An action film set in modern day China, The King of the Streets will be available tomorrow, Tuesday, August 6, 2013, on Blu-ray, DVD and Digital.
The film's story is a simple one. It centers on Fang (martial artist Yue Song in his feature film debut), who is a bad-ass street brawler in Beijing. In the opening set piece, he is a teenager who engages in a one-against-many fight in a playground. Eight years later we find him released from prison, where he's served a manslaughter sentence, though exactly what happened has not yet been revealed to the viewer. Fang gets a menial job and lives in a storage room at the company that's hired him.
One day he comes to the aid of lovely Yi (Becky Li) who's been assaulted by some street toughs. She works at a private orphanage run by Mr. Zhou (Wang Zaihe). A Mr. Lee, whom we never meet, wants to buy the orphanage because it is located in the center of a resort he is planning to build. Unfortunately, his son, who's in charge of the acquisition, has gambled away the project money and is using strong-arm tactics to get Zhou to sell the site "for a song" (pun intended). Naturally Fang comes to the aid of Zhou, Yi and the orphans.
The film is a mixed bag. First, the negatives. The plot is a bit too slight, even for a simple martial arts movie. Two characters, co-workers of Fang, are employed to bring another character, who will later be a significant opponent of Fang's, into the story, but then they pretty much are forgotten. An opportunity for a somewhat richer story that would involve Mr. Lee's reaction to his son's dastardly actions is never explored. And too often the relatively short film replays things we've already seen as Fang recalls them in his mind. This starts to feel a bit like filler after awhile.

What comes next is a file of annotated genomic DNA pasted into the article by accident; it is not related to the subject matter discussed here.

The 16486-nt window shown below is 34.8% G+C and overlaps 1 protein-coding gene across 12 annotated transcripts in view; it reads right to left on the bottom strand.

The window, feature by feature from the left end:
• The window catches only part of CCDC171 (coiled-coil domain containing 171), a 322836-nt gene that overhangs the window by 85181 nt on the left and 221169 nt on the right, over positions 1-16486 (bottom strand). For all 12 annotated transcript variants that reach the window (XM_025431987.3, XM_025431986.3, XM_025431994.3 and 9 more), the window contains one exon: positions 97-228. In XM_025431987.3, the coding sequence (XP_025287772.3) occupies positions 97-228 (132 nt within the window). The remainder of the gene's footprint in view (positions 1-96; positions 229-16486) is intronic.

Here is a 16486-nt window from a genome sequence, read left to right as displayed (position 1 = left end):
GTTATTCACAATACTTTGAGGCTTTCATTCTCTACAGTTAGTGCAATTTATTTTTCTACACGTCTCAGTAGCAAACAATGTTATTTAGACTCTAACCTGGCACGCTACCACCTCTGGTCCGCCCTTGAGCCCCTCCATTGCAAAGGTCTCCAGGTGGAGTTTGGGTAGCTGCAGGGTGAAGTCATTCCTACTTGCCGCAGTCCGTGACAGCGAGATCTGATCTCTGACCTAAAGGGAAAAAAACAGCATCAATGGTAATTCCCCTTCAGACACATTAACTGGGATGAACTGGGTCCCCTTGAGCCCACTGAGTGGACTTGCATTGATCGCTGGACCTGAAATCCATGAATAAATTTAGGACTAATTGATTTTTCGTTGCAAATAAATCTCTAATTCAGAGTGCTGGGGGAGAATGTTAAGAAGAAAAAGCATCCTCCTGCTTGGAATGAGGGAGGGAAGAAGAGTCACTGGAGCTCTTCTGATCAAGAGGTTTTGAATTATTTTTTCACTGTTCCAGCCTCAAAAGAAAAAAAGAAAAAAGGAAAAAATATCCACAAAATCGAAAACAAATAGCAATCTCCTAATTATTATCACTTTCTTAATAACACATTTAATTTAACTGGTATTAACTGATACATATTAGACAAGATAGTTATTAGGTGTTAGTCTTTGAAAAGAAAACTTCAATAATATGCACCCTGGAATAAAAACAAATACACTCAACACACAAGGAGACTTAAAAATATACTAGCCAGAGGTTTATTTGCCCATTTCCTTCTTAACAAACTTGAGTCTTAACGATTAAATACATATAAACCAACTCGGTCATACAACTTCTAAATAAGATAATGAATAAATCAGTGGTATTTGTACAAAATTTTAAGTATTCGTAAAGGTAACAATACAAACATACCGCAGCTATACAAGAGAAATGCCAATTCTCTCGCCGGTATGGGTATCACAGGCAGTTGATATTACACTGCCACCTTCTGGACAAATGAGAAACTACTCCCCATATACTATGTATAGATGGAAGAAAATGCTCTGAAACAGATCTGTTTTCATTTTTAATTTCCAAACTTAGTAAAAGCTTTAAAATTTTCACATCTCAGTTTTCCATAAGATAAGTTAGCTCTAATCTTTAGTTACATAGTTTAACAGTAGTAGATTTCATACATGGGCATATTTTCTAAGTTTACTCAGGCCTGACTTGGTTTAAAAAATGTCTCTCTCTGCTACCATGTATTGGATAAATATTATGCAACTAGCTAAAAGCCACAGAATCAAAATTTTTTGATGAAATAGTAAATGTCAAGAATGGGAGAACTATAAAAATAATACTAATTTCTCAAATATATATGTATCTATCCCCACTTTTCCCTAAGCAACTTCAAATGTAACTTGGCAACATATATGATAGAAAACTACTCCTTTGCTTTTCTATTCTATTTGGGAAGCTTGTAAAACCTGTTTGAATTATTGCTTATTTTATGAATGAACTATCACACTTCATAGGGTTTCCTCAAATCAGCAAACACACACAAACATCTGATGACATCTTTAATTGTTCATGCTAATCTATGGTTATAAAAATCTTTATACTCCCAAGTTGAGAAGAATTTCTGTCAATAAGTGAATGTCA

On the other hand there are quite a few fine action set pieces, both one-against-many and one-on-one. And the way the film eventually shows what happened that sent Fang to jail is very well done in my opinion.
Besides his starring role, Yue Song wrote, co-directed (with Zhong Lei), served as action director, and co-edited the film. Because of this, Derek Elley's review of the film at Film Business Asia described The King of the Streets as "a vanity production." I don't care for that characterization because, for me, it carries the connotation that the person doesn't have the talent to deserve the project.
Rather, I see The King of the Streets as a commendable showcase of Song's current talents and abilities as both a performer and filmmaker. While it may be too strong to describe it as auspicious, it is certainly a most promising cinematic debut.
ACF rating: 2.5 out of 4 stars, a fairly good film. Some evident weaknesses, but some good points as well.
Two more points remain to be made. First, as this review is being posted, there are no entries at IMDb for either the film or for Yue Song. Hopefully, someone involved with the film's production or distribution will promptly address these omissions.
Finally, I have no idea what the tattoos on the back of the figure on the Blu-ray and DVD artwork have to do with anything. The best I can come up with is that someone in marketing thought they would convey toughness. A straightforward image would have sufficed.